From the Archive: Ex-Sen. Rick Santorum’s accusation that President Obama follows a “phony theology,” one not “based on the Bible,” revives the right-wing notion that the United States must be a “Christian nation” and that “separation of church and state” is a “myth,” a topic that Baptist Minister Howard Bess addressed in 2011.
The late Steve Jobs was perhaps the most acclaimed businessman of his generation, making the iconic Apple products both stylish and efficient, even if that meant pushing his work force to extremes. But those extremes sometimes meant cruelly exploiting overseas workers, as Michael Winship reports.
After a decade of “war on terror” rhetoric – and President Obama’s failure to reverse many of George W. Bush’s extrajudicial policies – the U.S. public has come to accept that American “exceptionalism” puts the nation beyond the reach of international law, as Nat Parry explains.
The U.S. news media is in harness again, pulling the latest bandwagon for war, this time with Iran. So, Americans should expect soft coverage of U.S.-Israeli provocations of Iran and media outrage over any Iranian retaliation, as the Independent Institute’s Ivan Eland explains.
The Obama administration’s hopes for a negotiated end to the Afghan War are hung up on a dispute with the Karzai government over the future use of night raids by U.S. Special Forces, a tactic very unpopular with Afghans, as Gareth Porter reports for Inter Press Service.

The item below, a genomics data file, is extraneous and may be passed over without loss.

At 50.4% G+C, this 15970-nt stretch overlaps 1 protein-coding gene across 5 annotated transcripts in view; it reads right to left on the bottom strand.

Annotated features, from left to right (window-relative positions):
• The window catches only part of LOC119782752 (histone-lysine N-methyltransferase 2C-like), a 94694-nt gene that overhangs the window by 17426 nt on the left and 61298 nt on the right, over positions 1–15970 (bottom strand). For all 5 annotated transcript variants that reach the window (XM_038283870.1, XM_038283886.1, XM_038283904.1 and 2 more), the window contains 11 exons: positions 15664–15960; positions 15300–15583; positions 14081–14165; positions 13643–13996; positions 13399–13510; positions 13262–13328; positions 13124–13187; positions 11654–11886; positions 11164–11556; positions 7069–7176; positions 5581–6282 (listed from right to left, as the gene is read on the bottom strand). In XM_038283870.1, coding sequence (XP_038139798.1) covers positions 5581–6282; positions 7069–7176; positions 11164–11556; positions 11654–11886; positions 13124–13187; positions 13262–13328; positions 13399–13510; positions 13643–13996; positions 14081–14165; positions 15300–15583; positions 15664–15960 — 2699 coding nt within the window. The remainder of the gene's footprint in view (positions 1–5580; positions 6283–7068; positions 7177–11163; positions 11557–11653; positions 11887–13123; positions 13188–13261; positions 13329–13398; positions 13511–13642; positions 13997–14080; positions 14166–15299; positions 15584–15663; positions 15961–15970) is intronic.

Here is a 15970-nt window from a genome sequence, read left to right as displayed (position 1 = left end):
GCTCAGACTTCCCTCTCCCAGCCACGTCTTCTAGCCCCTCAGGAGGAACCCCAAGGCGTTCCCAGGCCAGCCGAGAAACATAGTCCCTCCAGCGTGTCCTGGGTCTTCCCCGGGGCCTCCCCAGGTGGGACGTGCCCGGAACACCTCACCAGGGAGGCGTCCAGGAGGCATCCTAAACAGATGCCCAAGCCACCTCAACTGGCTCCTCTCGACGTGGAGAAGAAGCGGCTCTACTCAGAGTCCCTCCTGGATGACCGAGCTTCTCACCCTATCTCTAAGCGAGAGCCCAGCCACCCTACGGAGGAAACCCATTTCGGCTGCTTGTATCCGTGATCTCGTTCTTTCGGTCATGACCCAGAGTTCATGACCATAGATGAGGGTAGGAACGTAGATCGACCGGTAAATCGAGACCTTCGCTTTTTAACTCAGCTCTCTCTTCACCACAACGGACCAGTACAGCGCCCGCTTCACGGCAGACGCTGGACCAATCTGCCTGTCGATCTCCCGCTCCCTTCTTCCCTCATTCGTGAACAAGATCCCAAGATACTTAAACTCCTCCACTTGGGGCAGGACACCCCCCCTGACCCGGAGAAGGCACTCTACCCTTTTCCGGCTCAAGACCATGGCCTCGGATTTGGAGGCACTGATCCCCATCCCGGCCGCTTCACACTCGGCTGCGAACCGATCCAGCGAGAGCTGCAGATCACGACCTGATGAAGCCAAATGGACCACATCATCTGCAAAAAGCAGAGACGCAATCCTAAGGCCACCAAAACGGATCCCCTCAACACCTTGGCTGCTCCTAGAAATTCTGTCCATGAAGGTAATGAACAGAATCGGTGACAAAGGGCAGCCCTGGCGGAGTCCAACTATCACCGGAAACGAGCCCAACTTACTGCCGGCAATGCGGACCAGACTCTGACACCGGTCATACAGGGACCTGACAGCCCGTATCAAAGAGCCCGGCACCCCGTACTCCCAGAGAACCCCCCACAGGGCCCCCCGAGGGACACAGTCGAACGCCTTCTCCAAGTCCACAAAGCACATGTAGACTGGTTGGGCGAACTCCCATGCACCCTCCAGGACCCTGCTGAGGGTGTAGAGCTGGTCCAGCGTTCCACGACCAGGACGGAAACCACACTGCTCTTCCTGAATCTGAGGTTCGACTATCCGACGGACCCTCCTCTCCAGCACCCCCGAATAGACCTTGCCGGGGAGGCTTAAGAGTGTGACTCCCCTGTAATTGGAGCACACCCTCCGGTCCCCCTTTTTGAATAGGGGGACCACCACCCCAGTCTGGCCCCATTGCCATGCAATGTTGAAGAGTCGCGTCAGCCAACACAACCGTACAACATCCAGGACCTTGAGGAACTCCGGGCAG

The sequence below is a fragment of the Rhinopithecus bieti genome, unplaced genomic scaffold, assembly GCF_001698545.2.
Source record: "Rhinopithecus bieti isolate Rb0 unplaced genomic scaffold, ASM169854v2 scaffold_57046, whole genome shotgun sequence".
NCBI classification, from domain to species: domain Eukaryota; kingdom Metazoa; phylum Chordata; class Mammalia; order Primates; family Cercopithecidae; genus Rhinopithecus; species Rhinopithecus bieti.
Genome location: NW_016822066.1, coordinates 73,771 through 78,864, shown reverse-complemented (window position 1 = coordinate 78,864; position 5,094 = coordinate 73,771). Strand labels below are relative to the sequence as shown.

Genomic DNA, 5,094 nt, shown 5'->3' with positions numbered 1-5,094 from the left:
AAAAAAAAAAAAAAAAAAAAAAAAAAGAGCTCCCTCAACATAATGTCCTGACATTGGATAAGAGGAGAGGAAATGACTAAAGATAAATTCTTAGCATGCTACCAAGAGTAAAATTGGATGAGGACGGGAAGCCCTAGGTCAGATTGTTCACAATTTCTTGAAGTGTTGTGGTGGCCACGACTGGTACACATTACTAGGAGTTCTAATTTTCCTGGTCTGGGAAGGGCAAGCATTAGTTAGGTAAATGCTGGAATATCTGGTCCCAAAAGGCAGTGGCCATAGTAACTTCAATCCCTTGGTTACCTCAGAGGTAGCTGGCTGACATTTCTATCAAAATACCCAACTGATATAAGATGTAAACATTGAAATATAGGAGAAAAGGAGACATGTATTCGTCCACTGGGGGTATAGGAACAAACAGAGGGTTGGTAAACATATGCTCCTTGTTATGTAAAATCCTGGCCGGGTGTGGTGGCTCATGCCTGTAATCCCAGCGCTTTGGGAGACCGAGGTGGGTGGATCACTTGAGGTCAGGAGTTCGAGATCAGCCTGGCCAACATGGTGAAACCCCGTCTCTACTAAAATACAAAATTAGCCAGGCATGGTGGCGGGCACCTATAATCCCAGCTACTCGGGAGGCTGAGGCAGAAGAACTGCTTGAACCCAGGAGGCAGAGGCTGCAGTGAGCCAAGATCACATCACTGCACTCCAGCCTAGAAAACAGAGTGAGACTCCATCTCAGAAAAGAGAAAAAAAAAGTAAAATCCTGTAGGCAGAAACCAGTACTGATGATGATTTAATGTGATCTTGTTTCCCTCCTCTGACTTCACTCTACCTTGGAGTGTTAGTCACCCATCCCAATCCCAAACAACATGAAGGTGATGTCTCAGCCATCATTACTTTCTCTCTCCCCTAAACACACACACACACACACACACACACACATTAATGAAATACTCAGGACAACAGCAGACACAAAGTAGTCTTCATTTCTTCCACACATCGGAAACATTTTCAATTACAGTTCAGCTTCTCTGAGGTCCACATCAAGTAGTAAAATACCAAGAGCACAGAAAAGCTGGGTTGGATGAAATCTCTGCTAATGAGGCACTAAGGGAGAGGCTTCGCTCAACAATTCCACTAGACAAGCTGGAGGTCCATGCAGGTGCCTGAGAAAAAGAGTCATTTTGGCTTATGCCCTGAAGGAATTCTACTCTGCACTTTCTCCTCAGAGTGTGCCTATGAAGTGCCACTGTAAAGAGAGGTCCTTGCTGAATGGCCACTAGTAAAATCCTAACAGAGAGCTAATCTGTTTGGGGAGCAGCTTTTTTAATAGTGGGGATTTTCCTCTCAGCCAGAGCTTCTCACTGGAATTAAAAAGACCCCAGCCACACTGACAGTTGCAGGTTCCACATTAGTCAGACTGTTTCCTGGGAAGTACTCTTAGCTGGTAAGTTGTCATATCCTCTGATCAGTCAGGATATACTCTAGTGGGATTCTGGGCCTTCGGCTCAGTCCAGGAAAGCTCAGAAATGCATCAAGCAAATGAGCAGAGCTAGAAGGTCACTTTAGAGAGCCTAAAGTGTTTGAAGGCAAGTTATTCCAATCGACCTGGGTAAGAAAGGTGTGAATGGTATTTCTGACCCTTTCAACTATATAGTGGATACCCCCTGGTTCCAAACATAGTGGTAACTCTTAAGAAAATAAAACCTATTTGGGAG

Over the past few decades in America, reality has been put in play as never before, with powerful interests using sophisticated “perception management,” the shaping of how the public perceives the outside world, a threat that Lawrence Davidson says is again leading the nation to destruction.
Exclusive: Virginia’s Republican-controlled government is moving to enact extreme anti-abortion laws based on a doctrinal belief that human life begins at conception, even if that judgment conflicts with the personal beliefs of many state residents — the latest round of America’s “Religion Wars,” writes Sam Parry.
The Occupy movement is at a divide, with the initial encampments mostly disbanded but with new plans for marches and civil disobedience this spring. There are also schisms between non-violent activists and some anarchists who favor more aggressive action, a split that Stephanie Van Hook addresses.
From the Archive: A year ago, ex-CIA analyst Ray McGovern protested a speech by Secretary of State Hillary Clinton by standing in protest, before being assaulted by security guards and arrested. McGovern’s non-violent act became part of a year of protest against powerful forces ignoring the people’s will.
A key justification for three recent U.S. military actions – in Afghanistan, Iraq and Libya – was to oust brutal dictators and pave the way for a more democratic future. But these violent strategies have fallen short on the pro-democracy front, writes the Independent Institute’s Ivan Eland.